in manly beauty; his teeth were white and
even, his lips were finely chiselled, a profusion of
chestnut curls clustered upon his noble brow, and
genius flashed from his hazel eyes. He lifted his
hat to all his acquaintances with an air of easy
dignity, which spoke, as plainly as an air could
speak, that Augustus had travelled in foreign parts,
for he had drummed in Arkansas, and collected
in the lithograph cities of the west.

It required no stretch of classic fancy, in those
who saw de Satinett, to believe that some fond
Pygmalion of the sex, whose existence is a sentiment,
had loved into life a marble Antinous,
which, stepping from his eternal pedestal, had put

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on the habiliments with which fashion clothes her

Eugenia Bergenville was the only daughter of a
doting mother. She, Eugenia, and not her mother,
was all loveliness and all sentiment. In her were
all the elements of beauty combined, in parts harmonious.
She was like one of those glorious visions
of light and loveliness, which sometimes visit us
when the soul is warm and plastic, and which leave
upon the tablets of memory, an impression which
time cannot efface.

Her mother had seen much of the world, for she
had once dispensed the culinary offerings of Pomona,
in the temple which bears the honored name
of Fulton; to speak plain, she used to sell kitchen
vegetables in Fulton market. But she had become
rich by the purchase of a lucky ticket in a lottery,
and retired to private life; and all the energies of
her soul were devoted to the education of the young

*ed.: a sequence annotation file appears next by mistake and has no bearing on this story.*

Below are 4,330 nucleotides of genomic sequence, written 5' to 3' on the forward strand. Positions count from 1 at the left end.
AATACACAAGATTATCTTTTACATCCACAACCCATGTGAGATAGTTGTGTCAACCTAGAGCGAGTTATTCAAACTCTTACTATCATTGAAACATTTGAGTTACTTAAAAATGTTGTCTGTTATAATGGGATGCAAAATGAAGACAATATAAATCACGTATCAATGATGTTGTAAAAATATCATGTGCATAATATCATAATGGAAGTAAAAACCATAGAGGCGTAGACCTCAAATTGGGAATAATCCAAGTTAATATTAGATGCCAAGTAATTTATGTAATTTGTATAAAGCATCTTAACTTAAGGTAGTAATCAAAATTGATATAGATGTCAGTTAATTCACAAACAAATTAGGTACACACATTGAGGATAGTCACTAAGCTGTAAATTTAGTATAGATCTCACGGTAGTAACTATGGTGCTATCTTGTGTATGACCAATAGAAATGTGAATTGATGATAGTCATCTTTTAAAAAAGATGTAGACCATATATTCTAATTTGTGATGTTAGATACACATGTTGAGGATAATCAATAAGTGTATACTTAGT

Eugenia, whom she determined to bring up in the
genteelest manner; with her, to determine was to
do. Eugenia was genteely brought up.

She was an accomplished performer on the piano,
and sang in the Italian style; how could she be
otherwise than accomplished—had she not taken
forty lessons of Goward? Not having a decided
taste for reading and writing, those ordinary

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branches were dispensed with, they not being
deemed essentials in a genteel bringing up. But
she knew several French phrases by heart, and she
could sing an Italian song. What more could the
most fastidious desire? But, she could boast of
more. Her dresses were made by Madam Martineau,
who received the Petit Courier by the Havre
packets, direct from Paris, It was the boast of
Eugenia's mother, that her daughter dressed in the
very first style.

Augustus and Eugenia met: the Fates had designed
them for each other; there was, therefore,
no reason why they should be kept asunder. It
was at a benefit ball in St. Tammany that they first
saw each other.

It may be thought by some, that this was an
improper place for two such beings to visit. Perhaps